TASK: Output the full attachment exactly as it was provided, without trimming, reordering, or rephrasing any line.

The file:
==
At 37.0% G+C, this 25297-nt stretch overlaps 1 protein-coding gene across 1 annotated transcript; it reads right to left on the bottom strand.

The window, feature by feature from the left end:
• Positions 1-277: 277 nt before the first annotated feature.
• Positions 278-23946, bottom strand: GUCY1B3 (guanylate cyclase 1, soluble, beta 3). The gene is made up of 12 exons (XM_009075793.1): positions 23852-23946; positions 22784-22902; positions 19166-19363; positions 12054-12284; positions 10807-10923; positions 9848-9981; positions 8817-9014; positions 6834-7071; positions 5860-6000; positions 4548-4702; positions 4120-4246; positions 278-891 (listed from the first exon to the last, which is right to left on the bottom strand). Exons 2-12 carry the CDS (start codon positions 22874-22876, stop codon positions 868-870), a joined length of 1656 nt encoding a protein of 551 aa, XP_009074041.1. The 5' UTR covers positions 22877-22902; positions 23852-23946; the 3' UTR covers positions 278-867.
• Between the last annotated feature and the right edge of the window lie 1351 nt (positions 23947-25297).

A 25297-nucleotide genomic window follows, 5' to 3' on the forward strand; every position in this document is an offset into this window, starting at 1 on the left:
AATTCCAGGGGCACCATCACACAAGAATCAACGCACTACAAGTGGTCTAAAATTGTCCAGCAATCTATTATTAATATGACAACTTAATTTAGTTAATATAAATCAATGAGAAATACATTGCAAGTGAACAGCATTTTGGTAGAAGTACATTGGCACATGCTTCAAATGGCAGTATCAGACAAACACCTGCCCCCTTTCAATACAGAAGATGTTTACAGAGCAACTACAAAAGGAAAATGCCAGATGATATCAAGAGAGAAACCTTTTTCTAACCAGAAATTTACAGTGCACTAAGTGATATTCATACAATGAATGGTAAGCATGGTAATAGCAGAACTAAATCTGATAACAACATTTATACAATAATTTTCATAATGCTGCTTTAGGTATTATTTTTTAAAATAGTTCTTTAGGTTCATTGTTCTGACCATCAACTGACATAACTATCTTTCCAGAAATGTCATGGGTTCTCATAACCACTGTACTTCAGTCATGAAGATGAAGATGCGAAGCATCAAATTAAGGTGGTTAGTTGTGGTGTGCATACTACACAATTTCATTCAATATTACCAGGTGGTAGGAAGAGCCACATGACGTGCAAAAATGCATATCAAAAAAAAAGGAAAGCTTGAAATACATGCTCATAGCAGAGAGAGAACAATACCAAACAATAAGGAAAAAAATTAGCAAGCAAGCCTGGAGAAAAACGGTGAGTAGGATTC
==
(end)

At 37.0% G+C, this 25297-nt stretch overlaps 1 protein-coding gene across 1 annotated transcript; it reads right to left on the bottom strand.

The window, feature by feature from the left end:
• Positions 1-277: 277 nt before the first annotated feature.
• Positions 278-23946, bottom strand: GUCY1B3 (guanylate cyclase 1, soluble, beta 3). The gene is made up of 12 exons (XM_009075793.1): positions 23852-23946; positions 22784-22902; positions 19166-19363; positions 12054-12284; positions 10807-10923; positions 9848-9981; positions 8817-9014; positions 6834-7071; positions 5860-6000; positions 4548-4702; positions 4120-4246; positions 278-891 (listed from the first exon to the last, which is right to left on the bottom strand). Exons 2-12 carry the CDS (start codon positions 22874-22876, stop codon positions 868-870), a joined length of 1656 nt encoding a protein of 551 aa, XP_009074041.1. The 5' UTR covers positions 22877-22902; positions 23852-23946; the 3' UTR covers positions 278-867.
• Between the last annotated feature and the right edge of the window lie 1351 nt (positions 23947-25297).

A 25297-nucleotide genomic window follows, 5' to 3' on the forward strand; every position in this document is an offset into this window, starting at 1 on the left:
AATTCCAGGGGCACCATCACACAAGAATCAACGCACTACAAGTGGTCTAAAATTGTCCAGCAATCTATTATTAATATGACAACTTAATTTAGTTAATATAAATCAATGAGAAATACATTGCAAGTGAACAGCATTTTGGTAGAAGTACATTGGCACATGCTTCAAATGGCAGTATCAGACAAACACCTGCCCCCTTTCAATACAGAAGATGTTTACAGAGCAACTACAAAAGGAAAATGCCAGATGATATCAAGAGAGAAACCTTTTTCTAACCAGAAATTTACAGTGCACTAAGTGATATTCATACAATGAATGGTAAGCATGGTAATAGCAGAACTAAATCTGATAACAACATTTATACAATAATTTTCATAATGCTGCTTTAGGTATTATTTTTTAAAATAGTTCTTTAGGTTCATTGTTCTGACCATCAACTGACATAACTATCTTTCCAGAAATGTCATGGGTTCTCATAACCACTGTACTTCAGTCATGAAGATGAAGATGCGAAGCATCAAATTAAGGTGGTTAGTTGTGGTGTGCATACTACACAATTTCATTCAATATTACCAGGTGGTAGGAAGAGCCACATGACGTGCAAAAATGCATATCAAAAAAAAAGGAAAGCTTGAAATACATGCTCATAGCAGAGAGAGAACAATACCAAACAATAAGGAAAAAAATTAGCAAGCAAGCCTGGAGAAAAACGGTGAGTAGGATTC